Stage Theory

In addition to the mechanisms of accommodation and assimilation Jean Piaget outlined in his Genetic Epistemology theories, Piaget identified four stages children progress through as they learn to reason more abstractly. Those stages are:

  • Sensorimotor - where the learner uses their senses to interact with their surroundings. This is the hallmark of babies and toddlers who gaze wide-eyed at, touch, and taste the objects in their surroundings.
  • Preoperational - in this stage the learner begins to think symbolically, using words and pictures to represent objects and actions.
  • Concrete Operational - In this stage, the learner begins to think logically, but only about concrete events. Inductive logic - the ability to reason from specific information to a general principle also appears.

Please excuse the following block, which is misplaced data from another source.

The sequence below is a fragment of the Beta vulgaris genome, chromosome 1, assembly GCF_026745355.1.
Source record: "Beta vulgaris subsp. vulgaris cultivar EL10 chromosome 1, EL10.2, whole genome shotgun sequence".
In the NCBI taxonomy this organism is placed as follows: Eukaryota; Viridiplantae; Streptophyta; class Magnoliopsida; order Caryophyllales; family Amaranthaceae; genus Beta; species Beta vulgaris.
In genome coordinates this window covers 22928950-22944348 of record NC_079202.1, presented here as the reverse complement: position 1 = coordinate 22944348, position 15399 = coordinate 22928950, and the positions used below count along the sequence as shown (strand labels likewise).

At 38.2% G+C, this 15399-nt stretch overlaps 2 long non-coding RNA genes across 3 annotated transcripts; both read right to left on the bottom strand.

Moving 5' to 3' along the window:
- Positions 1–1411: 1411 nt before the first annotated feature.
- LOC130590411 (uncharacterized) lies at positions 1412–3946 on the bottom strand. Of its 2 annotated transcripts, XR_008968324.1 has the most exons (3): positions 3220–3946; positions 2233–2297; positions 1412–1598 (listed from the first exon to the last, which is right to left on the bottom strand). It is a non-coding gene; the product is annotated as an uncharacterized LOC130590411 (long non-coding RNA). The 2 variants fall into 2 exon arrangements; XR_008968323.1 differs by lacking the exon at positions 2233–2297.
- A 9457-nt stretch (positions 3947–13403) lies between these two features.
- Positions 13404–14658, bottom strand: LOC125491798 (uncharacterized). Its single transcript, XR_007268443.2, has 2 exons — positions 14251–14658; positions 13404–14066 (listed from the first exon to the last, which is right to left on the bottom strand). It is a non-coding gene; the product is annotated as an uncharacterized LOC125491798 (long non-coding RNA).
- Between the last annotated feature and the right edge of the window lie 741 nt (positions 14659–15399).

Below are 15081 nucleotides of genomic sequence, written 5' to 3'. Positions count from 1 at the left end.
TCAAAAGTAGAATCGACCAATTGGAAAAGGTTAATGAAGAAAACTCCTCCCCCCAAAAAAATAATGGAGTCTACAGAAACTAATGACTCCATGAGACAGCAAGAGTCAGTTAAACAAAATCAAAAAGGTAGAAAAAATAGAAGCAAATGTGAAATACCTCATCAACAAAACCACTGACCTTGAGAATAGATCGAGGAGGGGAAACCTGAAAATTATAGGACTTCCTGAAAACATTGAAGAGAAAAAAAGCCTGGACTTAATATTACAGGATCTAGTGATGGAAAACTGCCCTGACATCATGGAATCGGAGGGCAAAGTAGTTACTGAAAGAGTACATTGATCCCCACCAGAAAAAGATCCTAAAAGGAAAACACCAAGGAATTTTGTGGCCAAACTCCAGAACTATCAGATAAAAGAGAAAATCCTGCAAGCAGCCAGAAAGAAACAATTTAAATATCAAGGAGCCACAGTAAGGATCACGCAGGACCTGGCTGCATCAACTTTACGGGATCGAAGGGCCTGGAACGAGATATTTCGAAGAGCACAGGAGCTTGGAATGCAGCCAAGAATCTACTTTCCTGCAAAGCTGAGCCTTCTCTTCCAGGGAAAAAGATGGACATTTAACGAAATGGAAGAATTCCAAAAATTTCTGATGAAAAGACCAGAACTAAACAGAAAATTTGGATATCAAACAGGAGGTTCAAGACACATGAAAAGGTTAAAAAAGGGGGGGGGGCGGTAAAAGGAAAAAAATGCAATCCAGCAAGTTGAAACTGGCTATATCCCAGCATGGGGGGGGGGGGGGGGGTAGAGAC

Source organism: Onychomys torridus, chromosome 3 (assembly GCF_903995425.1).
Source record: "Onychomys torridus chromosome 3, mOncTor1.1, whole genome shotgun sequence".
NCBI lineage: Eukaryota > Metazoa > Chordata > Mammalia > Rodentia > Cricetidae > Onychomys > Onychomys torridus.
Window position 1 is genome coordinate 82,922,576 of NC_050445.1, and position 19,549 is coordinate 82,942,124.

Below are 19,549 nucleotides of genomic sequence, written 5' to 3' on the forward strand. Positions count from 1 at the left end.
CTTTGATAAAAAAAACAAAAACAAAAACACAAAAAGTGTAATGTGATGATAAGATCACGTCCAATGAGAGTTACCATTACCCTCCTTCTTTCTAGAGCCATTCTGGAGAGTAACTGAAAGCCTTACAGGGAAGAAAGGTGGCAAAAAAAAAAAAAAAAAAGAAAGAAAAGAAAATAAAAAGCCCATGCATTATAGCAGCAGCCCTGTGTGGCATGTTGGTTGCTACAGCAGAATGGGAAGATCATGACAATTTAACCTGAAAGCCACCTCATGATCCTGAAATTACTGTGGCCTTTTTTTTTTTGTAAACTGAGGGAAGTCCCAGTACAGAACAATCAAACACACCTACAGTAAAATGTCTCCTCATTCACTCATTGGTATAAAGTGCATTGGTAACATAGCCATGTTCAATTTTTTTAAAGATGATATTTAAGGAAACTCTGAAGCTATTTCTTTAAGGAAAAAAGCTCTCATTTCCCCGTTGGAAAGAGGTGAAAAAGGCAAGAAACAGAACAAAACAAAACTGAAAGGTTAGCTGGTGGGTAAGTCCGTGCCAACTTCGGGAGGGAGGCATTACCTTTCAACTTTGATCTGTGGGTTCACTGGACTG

• Formal Operational - This final stage marks the ability to grasp and work with abstractions, and is marked by hypothetico-deductive reasoning (i.e. formulating and testing hypotheses)

Neo-Piagetian Theory

While Piaget focused his study on children, many of the researchers who followed him also looked at how adults learn. Their findings suggest that all learners progress through the four stages with any new learning. That is, when you begin to learn a novel concept or skill, you are building the cognitive structures necessary to support it, and that your progress through this process corresponds to these four stages. Moreover, they have found that the divisions between stages are not rigid and clearly delineated; learners can exist in multiple stages at once (which they call the overlapping waves model).

The Overlapping Waves Model The Overlapping Waves Model

Neo-Piagetians have gone on to create domain-specific theories expounding on these ideas. We’ll take a look at one grounded in the discipline of programming next section.